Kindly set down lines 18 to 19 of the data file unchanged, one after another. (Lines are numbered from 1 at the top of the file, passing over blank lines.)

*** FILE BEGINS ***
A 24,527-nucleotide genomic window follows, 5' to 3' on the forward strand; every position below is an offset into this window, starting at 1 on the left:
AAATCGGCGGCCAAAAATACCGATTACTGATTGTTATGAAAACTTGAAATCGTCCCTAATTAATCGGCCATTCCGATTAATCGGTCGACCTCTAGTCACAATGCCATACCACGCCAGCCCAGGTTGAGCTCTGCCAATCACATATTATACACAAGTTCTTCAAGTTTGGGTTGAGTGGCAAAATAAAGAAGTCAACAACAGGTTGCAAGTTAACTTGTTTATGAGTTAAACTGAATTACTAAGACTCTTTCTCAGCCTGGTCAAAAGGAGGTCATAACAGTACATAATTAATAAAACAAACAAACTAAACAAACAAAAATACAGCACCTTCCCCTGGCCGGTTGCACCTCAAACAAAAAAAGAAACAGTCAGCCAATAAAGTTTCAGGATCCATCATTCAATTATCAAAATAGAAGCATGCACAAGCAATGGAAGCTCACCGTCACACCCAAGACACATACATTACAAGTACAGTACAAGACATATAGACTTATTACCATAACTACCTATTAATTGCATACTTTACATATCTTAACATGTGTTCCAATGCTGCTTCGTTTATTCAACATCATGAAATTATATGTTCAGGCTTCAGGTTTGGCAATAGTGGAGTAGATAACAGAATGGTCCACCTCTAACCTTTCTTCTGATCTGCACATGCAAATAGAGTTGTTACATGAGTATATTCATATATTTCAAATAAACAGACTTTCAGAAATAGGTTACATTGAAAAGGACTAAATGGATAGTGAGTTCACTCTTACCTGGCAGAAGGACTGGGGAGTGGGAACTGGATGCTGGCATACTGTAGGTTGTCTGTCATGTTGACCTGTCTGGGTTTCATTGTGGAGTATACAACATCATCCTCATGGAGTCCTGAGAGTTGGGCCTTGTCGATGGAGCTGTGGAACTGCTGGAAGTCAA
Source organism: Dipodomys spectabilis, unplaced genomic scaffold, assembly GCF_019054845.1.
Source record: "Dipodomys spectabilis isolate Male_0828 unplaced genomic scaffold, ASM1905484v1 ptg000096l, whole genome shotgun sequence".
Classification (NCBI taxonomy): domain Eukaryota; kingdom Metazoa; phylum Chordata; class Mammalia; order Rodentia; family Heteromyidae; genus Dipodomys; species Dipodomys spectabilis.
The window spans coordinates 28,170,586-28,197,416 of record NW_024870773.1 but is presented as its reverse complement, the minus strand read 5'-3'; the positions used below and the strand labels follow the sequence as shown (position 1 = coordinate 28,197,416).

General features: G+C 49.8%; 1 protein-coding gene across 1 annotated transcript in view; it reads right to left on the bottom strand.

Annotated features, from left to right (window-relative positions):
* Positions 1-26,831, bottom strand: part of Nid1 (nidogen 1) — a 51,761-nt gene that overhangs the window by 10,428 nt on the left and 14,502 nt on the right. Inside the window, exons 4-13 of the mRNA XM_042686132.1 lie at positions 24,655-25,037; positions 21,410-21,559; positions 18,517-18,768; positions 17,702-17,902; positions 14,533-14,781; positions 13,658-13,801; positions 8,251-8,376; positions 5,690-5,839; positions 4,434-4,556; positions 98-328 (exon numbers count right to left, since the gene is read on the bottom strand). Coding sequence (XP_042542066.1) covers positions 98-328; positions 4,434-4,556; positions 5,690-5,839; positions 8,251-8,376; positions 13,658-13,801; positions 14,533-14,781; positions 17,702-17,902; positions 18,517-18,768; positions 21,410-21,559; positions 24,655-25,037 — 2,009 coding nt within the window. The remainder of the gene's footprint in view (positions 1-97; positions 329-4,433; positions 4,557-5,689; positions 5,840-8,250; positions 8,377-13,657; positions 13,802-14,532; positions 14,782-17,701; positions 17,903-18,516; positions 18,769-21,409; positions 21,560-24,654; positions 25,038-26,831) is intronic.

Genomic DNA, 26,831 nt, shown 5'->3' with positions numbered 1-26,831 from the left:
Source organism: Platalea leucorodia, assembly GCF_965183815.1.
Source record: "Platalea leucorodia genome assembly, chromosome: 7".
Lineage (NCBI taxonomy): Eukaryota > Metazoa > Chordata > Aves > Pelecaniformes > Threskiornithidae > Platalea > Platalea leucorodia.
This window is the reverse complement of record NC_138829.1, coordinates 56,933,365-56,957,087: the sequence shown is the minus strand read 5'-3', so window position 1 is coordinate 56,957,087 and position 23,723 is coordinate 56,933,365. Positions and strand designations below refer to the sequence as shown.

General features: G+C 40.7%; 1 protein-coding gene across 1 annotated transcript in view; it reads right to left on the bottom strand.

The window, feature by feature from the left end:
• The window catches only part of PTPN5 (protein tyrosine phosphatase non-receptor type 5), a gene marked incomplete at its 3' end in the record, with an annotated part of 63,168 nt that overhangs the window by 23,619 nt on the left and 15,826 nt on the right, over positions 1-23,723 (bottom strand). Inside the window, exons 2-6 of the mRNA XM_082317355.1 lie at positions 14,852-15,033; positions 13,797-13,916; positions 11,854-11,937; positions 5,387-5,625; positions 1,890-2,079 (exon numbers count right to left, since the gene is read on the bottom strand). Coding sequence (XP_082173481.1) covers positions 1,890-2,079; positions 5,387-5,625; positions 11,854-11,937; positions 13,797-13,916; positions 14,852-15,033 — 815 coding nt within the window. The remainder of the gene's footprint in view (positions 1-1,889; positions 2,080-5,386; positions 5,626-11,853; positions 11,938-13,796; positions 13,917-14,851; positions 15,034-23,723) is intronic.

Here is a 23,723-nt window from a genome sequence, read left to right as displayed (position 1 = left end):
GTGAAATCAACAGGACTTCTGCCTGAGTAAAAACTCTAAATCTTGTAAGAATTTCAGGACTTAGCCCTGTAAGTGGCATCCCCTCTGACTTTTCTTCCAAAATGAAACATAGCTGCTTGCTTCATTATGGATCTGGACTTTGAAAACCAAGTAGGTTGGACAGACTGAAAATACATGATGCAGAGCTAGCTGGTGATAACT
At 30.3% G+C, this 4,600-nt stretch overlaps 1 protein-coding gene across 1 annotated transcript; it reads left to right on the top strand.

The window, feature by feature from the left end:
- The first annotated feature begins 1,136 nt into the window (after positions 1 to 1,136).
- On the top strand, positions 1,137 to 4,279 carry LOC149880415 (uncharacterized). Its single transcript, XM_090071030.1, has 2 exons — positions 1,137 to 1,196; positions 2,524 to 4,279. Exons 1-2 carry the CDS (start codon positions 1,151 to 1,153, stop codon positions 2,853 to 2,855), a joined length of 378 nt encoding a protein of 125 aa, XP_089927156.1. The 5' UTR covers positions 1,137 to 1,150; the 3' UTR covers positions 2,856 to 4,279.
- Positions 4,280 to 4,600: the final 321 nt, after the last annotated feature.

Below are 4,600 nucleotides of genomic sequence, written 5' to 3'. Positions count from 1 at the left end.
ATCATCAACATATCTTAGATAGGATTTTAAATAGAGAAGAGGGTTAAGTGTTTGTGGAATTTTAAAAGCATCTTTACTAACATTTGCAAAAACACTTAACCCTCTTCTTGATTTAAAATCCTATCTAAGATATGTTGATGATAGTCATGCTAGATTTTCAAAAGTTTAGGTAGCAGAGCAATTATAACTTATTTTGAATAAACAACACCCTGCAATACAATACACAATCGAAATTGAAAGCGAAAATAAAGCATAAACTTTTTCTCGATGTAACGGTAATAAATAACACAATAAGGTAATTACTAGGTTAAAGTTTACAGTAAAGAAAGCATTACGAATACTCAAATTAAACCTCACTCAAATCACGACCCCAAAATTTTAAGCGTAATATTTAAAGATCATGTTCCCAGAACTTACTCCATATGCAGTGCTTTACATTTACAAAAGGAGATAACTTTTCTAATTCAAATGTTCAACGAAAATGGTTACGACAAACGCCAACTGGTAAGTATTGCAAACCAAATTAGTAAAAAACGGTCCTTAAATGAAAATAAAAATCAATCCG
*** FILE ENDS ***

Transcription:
Here is a 23,723-nt window from a genome sequence, read left to right as displayed (position 1 = left end):
GTGAAATCAACAGGACTTCTGCCTGAGTAAAAACTCTAAATCTTGTAAGAATTTCAGGACTTAGCCCTGTAAGTGGCATCCCCTCTGACTTTTCTTCCAAAATGAAACATAGCTGCTTGCTTCATTATGGATCTGGACTTTGAAAACCAAGTAGGTTGGACAGACTGAAAATACATGATGCAGAGCTAGCTGGTGATAACT